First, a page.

Perhaps the biggest misconception surrounding the original Texas Chainsaw Massacre is that it’s a carnival of carnage, a festival of gore beyond all belief. Fact is, there’s hardly a drop of blood contained within its 90 minutes and most of the violence is quick and implied.
Directed in 1974 by Tobe Hooper (who went on to helm Poltergeist), the original Texas Chainsaw Massacre (recently released on DVD with a new pristine digital transfer) was classic drive-in fodder. Five teenage friends on a road trip are economically dispatched by Leatherface, a rampaging, chainsaw-wielding hulk wearing a mask made of the flesh from past victims). The movie gets progressively stranger as it progresses — like a really bad acid trip — and it rigorously adheres to the structure of horror movies of the time in which a running, shrieking woman is relentlessly pursued for a long period of time by a madman.
Allegedly “inspired by a true story, ” Texas Chainsaw Massacre attained cult status, earning more than $100 million over the decades, as well as spawning three increasingly wan sequels. While Leatherface hasn’t enjoyed the same iconic success as the supernaturally-drivenÂ Freddy or Jason, he remains a mythic figure in the annals of horror.
His status may change with the remake of Texas Chainsaw Massacre, which has been cleaning up at the box office since opening a few weeks ago. The Chainsaw has, in effect, gone mainstream.
Directed by Marcus Nispel, the Chainsaw remake is stylishly glossy and slick. It’s unnerving, but rarely shocking — and it hardly leaves you unsettled. The problem is we’ve seen too many similar visions of dripping, grisly gore in too many other films. It takes a lot to overcome desensitization, and Nispel, while a more than competent visualist, isn’t up to the task. There’s nothing quite as creepy as the scene in the original where a girl stumbles into a room overflowing with chicken feathers and elaborately arranged human bones. Nothing in the new Chainsaw can claim such a moment of pure, unadulterated unease.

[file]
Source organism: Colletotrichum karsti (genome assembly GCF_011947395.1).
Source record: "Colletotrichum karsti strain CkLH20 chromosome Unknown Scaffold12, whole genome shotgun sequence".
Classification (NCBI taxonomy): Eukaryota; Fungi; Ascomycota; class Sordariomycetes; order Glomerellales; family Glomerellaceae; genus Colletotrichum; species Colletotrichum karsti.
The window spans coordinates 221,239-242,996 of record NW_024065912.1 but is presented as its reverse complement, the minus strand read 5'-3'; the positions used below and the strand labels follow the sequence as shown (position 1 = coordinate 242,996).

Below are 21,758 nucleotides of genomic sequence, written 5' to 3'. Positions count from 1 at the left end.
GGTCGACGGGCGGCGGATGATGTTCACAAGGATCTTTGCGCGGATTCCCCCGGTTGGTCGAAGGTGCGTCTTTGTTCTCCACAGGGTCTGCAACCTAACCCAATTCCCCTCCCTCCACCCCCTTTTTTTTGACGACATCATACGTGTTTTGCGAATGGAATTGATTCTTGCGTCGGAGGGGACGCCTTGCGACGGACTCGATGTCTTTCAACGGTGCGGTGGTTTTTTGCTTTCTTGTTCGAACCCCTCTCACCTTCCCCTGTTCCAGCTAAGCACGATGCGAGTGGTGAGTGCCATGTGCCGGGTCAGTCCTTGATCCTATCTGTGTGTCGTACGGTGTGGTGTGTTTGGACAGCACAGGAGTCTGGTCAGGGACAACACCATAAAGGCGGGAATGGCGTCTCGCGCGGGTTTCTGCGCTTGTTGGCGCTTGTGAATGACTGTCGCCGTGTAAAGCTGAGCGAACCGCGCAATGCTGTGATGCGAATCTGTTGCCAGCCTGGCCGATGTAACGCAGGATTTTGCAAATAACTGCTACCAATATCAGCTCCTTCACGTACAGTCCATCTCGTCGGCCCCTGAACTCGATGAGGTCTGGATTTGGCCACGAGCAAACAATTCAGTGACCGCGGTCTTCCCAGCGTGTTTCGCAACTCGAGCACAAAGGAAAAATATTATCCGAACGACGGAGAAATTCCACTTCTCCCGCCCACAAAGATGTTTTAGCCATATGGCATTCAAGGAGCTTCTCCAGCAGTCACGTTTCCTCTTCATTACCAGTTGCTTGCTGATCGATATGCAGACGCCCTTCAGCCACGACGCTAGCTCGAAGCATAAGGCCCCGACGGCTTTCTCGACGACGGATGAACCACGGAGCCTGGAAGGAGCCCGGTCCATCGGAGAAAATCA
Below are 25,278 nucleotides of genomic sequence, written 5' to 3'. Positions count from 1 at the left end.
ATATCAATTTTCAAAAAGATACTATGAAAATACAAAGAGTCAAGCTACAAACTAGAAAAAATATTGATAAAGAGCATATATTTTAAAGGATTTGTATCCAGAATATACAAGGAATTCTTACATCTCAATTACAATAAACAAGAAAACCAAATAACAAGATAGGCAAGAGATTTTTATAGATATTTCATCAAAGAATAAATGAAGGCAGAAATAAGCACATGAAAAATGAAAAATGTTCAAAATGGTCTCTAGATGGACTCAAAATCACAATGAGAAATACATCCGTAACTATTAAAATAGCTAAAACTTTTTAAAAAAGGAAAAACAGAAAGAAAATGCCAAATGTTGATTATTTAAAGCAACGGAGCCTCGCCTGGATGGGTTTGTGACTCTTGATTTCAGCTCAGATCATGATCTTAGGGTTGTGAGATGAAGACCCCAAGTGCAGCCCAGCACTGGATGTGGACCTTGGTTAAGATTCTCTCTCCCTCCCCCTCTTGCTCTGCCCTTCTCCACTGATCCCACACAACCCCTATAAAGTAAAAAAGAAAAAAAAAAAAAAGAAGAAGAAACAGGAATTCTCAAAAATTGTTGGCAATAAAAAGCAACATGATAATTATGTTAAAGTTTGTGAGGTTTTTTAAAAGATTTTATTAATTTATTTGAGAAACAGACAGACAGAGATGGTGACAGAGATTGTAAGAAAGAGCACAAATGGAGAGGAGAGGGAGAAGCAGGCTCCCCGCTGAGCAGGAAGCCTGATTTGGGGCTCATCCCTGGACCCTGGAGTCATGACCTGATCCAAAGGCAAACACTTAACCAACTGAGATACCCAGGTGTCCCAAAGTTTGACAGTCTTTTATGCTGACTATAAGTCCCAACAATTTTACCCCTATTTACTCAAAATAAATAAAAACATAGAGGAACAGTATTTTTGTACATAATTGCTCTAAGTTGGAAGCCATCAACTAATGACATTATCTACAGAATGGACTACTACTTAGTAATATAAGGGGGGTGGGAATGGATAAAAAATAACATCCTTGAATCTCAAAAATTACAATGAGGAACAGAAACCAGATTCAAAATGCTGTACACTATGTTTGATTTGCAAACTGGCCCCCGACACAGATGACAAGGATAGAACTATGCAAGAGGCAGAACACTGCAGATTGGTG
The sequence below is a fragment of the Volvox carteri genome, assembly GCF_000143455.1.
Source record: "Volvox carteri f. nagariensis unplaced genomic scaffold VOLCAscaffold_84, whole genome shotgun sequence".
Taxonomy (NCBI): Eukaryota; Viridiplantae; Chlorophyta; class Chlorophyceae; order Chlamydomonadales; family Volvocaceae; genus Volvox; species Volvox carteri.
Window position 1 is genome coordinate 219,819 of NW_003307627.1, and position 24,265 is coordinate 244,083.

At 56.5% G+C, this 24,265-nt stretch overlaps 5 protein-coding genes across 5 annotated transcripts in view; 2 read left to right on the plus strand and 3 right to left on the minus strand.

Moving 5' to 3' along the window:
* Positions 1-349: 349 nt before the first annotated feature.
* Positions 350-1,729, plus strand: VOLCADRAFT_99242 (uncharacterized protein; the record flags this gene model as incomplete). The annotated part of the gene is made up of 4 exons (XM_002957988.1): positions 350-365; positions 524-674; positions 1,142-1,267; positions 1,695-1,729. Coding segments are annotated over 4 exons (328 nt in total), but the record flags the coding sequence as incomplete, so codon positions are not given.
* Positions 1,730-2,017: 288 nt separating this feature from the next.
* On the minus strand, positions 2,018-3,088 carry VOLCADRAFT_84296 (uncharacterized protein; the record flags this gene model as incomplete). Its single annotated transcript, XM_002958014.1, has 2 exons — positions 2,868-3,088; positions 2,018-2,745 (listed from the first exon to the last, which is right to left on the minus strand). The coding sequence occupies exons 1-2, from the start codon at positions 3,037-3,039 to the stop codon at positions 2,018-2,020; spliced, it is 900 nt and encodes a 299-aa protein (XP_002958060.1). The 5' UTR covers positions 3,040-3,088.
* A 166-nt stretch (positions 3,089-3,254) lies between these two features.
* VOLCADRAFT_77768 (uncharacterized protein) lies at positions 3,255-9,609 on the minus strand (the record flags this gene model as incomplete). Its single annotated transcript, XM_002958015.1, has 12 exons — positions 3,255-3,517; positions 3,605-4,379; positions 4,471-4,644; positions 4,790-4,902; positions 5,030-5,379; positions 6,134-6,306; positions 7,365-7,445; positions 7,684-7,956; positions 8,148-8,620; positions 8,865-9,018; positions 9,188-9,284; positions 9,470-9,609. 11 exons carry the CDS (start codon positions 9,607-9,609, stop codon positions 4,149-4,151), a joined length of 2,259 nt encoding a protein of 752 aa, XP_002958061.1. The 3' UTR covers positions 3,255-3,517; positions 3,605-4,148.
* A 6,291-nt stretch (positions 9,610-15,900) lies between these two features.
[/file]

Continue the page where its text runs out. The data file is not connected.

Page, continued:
And that includes the unforgettable meat hook encounter. The scene is included here, but it’s needlessly protracted. And the unfortunate victim is kept alive so that the hook can be revisited whenever Nispel feels the film’s repulsion gauge is in need of a quick refuel.
Fans of the original will be amused by a couple full-circle references — one being the deployment of John Larroquette as the film’s narrator (the actor read the same lines thirty years ago). Similarly, cinematographer Daniel Pearl began his career by shooting the original Chainsaw. Needless to say, his work has improved considerably in nearly three decades. Of course, it helps to have more than a $100,000 budget.
As for Leatherface, he’s still a hulking, aggressive force, a powerhouse with a powerful weapon. His rampage lacks the offbeat, pig-squealing appeal of Gunnar Hansen’s original characterization, but it’s still a menacing centerpiece. Then again, give anyone a chainsaw and tell them to run amuck and they’re going to be threatening.